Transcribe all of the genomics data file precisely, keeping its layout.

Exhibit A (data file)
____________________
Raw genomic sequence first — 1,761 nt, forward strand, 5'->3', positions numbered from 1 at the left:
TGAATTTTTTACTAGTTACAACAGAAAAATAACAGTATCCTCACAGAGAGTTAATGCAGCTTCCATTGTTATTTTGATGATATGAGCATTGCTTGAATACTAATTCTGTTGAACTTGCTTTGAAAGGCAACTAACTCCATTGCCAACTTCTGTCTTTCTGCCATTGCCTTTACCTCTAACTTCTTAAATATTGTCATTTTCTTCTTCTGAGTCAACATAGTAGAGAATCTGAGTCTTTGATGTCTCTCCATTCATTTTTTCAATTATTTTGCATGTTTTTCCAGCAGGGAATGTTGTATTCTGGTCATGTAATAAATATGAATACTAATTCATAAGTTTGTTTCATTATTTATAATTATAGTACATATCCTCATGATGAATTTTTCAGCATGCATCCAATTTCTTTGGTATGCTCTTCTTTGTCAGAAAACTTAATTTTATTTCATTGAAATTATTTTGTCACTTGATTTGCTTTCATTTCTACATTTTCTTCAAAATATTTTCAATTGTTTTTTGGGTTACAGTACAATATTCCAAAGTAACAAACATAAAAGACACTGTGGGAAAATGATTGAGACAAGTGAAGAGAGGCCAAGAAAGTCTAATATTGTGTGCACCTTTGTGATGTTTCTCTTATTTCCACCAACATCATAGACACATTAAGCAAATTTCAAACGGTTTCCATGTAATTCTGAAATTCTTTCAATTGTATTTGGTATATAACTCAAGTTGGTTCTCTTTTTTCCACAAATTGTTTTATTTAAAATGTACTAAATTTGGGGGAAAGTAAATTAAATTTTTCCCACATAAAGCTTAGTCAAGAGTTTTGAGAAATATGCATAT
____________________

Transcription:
Raw genomic sequence first — 1,761 nt, forward strand, 5'->3', positions numbered from 1 at the left:
TGAATTTTTTACTAGTTACAACAGAAAAATAACAGTATCCTCACAGAGAGTTAATGCAGCTTCCATTGTTATTTTGATGATATGAGCATTGCTTGAATACTAATTCTGTTGAACTTGCTTTGAAAGGCAACTAACTCCATTGCCAACTTCTGTCTTTCTGCCATTGCCTTTACCTCTAACTTCTTAAATATTGTCATTTTCTTCTTCTGAGTCAACATAGTAGAGAATCTGAGTCTTTGATGTCTCTCCATTCATTTTTTCAATTATTTTGCATGTTTTTCCAGCAGGGAATGTTGTATTCTGGTCATGTAATAAATATGAATACTAATTCATAAGTTTGTTTCATTATTTATAATTATAGTACATATCCTCATGATGAATTTTTCAGCATGCATCCAATTTCTTTGGTATGCTCTTCTTTGTCAGAAAACTTAATTTTATTTCATTGAAATTATTTTGTCACTTGATTTGCTTTCATTTCTACATTTTCTTCAAAATATTTTCAATTGTTTTTTGGGTTACAGTACAATATTCCAAAGTAACAAACATAAAAGACACTGTGGGAAAATGATTGAGACAAGTGAAGAGAGGCCAAGAAAGTCTAATATTGTGTGCACCTTTGTGATGTTTCTCTTATTTCCACCAACATCATAGACACATTAAGCAAATTTCAAACGGTTTCCATGTAATTCTGAAATTCTTTCAATTGTATTTGGTATATAACTCAAGTTGGTTCTCTTTTTTCCACAAATTGTTTTATTTAAAATGTACTAAATTTGGGGGAAAGTAAATTAAATTTTTCCCACATAAAGCTTAGTCAAGAGTTTTGAGAAATATGCATAT